Can you Blame “Bad Teeth” on Genetics?

According to scientists, the health of your teeth depends on two things: dental hygiene and your genes. In fact, most experts agree that 60% of your susceptibility to tooth decay is based on your genetics.

If your genes play such a big role in the health of your teeth, how can you thwart the harmful effects of “Bad Genes”?

1.) Based on your genetic makeup, you are more or less likely to eat sweets.

Your sweet preference is determined in large part by your genes, and those who eat more sweets are more likely to experience decay. The stronger your genetic “sweet preference”, the more cavities you will likely develop.

2.) The strength of your enamel is a genetic trait.

Some people just have a thicker, more effective protective shell around their dentin than others, and that’s why they experience less cavities. Strong enamel makes for stronger teeth less susceptible to decay and damage. If you were born with thin, weak enamel you simply have to work harder to prevent cavities and decay than others, as the plaque and bacteria in your mouth will more quickly break through and rot your teeth.

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3.)Your ability to taste food plays a role in your oral health.

The degree to which a person can taste and differentiate between flavors is a genetic trait, and studies show that people who cannot discern as well between flavors are more likely to develop cavities than those who can. So, the larger spectrum of flavors you can sense will make you that much better off when it comes to oral health. How do you develop a broader taste profile? Little is known about why this connection between taste-ability and dental health is strong, but many scientists believe that those who possess a stronger sense of taste have a lower sugar pereference which means they eat less sweets and have stronger teeth as a result.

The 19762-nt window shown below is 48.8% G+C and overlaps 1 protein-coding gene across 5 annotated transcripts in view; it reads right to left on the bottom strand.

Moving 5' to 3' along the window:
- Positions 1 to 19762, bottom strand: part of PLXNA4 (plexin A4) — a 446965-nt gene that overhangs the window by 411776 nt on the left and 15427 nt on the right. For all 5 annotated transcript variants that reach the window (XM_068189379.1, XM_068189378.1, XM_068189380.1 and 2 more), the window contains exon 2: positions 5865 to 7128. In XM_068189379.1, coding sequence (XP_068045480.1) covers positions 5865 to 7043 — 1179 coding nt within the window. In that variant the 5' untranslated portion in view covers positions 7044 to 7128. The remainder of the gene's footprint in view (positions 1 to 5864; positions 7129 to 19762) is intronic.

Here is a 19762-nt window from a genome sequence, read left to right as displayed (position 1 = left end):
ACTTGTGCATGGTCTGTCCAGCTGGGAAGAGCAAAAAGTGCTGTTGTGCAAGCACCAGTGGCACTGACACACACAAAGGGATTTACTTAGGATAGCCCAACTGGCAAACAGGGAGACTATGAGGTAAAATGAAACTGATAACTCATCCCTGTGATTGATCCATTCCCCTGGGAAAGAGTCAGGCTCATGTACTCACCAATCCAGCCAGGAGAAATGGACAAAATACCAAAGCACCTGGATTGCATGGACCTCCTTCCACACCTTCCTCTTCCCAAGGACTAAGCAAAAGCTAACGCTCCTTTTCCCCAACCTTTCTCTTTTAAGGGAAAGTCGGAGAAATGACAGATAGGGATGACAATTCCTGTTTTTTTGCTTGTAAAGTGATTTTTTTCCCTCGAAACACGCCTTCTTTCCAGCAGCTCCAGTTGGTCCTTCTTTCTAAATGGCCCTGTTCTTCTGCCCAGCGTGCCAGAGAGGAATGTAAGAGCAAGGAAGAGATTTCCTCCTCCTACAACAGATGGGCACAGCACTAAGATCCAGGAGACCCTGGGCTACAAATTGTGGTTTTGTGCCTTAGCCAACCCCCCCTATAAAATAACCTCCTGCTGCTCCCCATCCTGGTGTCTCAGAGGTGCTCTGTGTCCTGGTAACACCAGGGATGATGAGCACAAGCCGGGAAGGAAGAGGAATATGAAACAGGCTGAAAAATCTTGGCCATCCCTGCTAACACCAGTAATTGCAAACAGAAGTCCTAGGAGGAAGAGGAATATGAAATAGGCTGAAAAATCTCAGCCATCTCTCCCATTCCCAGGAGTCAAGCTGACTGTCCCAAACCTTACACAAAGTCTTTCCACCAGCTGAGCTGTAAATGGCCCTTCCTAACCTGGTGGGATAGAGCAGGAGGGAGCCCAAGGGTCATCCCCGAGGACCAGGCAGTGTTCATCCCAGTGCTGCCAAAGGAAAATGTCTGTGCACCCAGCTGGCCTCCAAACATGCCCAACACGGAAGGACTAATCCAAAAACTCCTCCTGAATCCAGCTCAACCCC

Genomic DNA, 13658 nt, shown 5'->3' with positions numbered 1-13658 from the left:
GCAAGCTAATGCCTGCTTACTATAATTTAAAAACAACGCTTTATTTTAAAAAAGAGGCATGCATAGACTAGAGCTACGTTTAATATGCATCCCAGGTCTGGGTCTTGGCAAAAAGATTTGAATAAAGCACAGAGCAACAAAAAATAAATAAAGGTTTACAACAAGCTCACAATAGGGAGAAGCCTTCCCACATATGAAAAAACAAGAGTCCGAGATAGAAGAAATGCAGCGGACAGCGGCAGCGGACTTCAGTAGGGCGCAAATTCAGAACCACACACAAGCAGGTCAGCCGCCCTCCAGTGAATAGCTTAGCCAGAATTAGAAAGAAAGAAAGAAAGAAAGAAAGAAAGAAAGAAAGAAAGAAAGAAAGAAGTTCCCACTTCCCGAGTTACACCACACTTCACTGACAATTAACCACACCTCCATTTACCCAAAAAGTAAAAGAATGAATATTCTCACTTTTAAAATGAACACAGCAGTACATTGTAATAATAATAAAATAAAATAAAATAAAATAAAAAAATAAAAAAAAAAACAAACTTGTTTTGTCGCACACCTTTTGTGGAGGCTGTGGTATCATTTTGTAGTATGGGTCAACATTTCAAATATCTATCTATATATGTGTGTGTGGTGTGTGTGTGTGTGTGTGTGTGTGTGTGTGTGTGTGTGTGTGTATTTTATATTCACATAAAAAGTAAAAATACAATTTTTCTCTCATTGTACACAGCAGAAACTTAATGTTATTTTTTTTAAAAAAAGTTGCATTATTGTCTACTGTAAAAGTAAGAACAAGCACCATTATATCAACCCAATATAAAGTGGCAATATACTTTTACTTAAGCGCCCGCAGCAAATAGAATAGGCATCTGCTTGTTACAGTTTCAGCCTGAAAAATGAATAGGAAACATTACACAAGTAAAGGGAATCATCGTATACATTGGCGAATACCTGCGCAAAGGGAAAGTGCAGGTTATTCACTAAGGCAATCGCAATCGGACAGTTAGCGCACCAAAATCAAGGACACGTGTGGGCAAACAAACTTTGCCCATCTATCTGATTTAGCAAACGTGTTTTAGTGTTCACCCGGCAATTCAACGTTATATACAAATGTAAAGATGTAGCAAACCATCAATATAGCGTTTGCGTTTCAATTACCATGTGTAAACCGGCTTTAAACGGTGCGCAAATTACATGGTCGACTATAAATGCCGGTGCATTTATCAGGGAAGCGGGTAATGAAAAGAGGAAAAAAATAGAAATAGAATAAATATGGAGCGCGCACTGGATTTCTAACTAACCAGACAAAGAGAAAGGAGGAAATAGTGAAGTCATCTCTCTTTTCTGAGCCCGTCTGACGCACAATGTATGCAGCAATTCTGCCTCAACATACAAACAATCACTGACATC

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4.) Metabolizing the right nutrients.

Some peoples’ saliva is simply more effective at breaking down important nutrients like Calcium and magnesium. Eating the right foods is half the battle, metabolizing them correctly is the next. Those with “better” saliva will experience fewer cavities.

Dr. Chavez, a dentist in Provo, has seen patients with near identical hygiene habits when it comes to their oral health, who have very different oral health profiles. Your family dentist may not recognize that for all your brushing and flossing, your genetics are thwarting you! If you believe that genetics is playing a larger role in your dental health than you are comfortable with, give Dr. Chavez’s office a call at (801) 396-2944.

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